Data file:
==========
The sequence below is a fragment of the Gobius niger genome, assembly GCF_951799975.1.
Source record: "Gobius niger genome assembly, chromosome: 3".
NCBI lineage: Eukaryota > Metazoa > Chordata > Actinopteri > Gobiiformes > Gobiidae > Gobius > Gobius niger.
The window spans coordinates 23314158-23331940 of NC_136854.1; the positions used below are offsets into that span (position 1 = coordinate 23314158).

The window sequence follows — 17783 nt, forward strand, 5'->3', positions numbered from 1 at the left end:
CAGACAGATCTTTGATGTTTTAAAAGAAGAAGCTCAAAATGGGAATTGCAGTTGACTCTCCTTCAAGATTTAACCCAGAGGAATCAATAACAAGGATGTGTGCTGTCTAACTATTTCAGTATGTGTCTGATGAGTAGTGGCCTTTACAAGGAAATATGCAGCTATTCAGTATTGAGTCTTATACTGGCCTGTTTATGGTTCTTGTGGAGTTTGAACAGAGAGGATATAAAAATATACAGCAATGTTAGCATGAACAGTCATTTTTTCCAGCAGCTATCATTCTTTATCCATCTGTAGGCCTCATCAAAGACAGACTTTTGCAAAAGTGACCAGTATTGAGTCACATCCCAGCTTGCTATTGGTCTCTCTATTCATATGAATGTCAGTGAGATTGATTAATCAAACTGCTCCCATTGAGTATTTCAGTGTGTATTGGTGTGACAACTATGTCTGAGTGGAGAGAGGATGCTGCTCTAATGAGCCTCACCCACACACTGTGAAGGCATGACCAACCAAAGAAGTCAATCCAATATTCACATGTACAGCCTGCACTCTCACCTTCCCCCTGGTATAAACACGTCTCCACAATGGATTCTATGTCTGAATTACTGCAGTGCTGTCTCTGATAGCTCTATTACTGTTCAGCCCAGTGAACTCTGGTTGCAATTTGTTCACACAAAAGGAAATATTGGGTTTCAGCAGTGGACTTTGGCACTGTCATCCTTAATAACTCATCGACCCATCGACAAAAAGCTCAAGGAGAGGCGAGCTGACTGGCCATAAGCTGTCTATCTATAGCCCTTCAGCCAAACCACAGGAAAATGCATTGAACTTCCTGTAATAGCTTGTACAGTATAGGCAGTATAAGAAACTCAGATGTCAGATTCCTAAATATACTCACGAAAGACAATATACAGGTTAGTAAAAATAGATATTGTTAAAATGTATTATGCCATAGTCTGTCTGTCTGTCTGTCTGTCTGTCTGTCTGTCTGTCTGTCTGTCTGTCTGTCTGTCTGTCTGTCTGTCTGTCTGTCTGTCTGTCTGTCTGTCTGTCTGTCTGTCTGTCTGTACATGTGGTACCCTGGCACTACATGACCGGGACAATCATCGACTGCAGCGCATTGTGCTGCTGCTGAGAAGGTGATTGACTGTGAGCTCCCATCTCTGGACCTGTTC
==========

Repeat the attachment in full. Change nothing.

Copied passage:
The sequence below is a fragment of the Gobius niger genome, assembly GCF_951799975.1.
Source record: "Gobius niger genome assembly, chromosome: 3".
NCBI lineage: Eukaryota > Metazoa > Chordata > Actinopteri > Gobiiformes > Gobiidae > Gobius > Gobius niger.
The window spans coordinates 23314158-23331940 of NC_136854.1; the positions used below are offsets into that span (position 1 = coordinate 23314158).

The window sequence follows — 17783 nt, forward strand, 5'->3', positions numbered from 1 at the left end:
CAGACAGATCTTTGATGTTTTAAAAGAAGAAGCTCAAAATGGGAATTGCAGTTGACTCTCCTTCAAGATTTAACCCAGAGGAATCAATAACAAGGATGTGTGCTGTCTAACTATTTCAGTATGTGTCTGATGAGTAGTGGCCTTTACAAGGAAATATGCAGCTATTCAGTATTGAGTCTTATACTGGCCTGTTTATGGTTCTTGTGGAGTTTGAACAGAGAGGATATAAAAATATACAGCAATGTTAGCATGAACAGTCATTTTTTCCAGCAGCTATCATTCTTTATCCATCTGTAGGCCTCATCAAAGACAGACTTTTGCAAAAGTGACCAGTATTGAGTCACATCCCAGCTTGCTATTGGTCTCTCTATTCATATGAATGTCAGTGAGATTGATTAATCAAACTGCTCCCATTGAGTATTTCAGTGTGTATTGGTGTGACAACTATGTCTGAGTGGAGAGAGGATGCTGCTCTAATGAGCCTCACCCACACACTGTGAAGGCATGACCAACCAAAGAAGTCAATCCAATATTCACATGTACAGCCTGCACTCTCACCTTCCCCCTGGTATAAACACGTCTCCACAATGGATTCTATGTCTGAATTACTGCAGTGCTGTCTCTGATAGCTCTATTACTGTTCAGCCCAGTGAACTCTGGTTGCAATTTGTTCACACAAAAGGAAATATTGGGTTTCAGCAGTGGACTTTGGCACTGTCATCCTTAATAACTCATCGACCCATCGACAAAAAGCTCAAGGAGAGGCGAGCTGACTGGCCATAAGCTGTCTATCTATAGCCCTTCAGCCAAACCACAGGAAAATGCATTGAACTTCCTGTAATAGCTTGTACAGTATAGGCAGTATAAGAAACTCAGATGTCAGATTCCTAAATATACTCACGAAAGACAATATACAGGTTAGTAAAAATAGATATTGTTAAAATGTATTATGCCATAGTCTGTCTGTCTGTCTGTCTGTCTGTCTGTCTGTCTGTCTGTCTGTCTGTCTGTCTGTCTGTCTGTCTGTCTGTCTGTCTGTCTGTCTGTCTGTCTGTCTGTCTGTCTGTCTGTACATGTGGTACCCTGGCACTACATGACCGGGACAATCATCGACTGCAGCGCATTGTGCTGCTGCTGAGAAGGTGATTGACTGTGAGCTCCCATCTCTGGACCTGTTC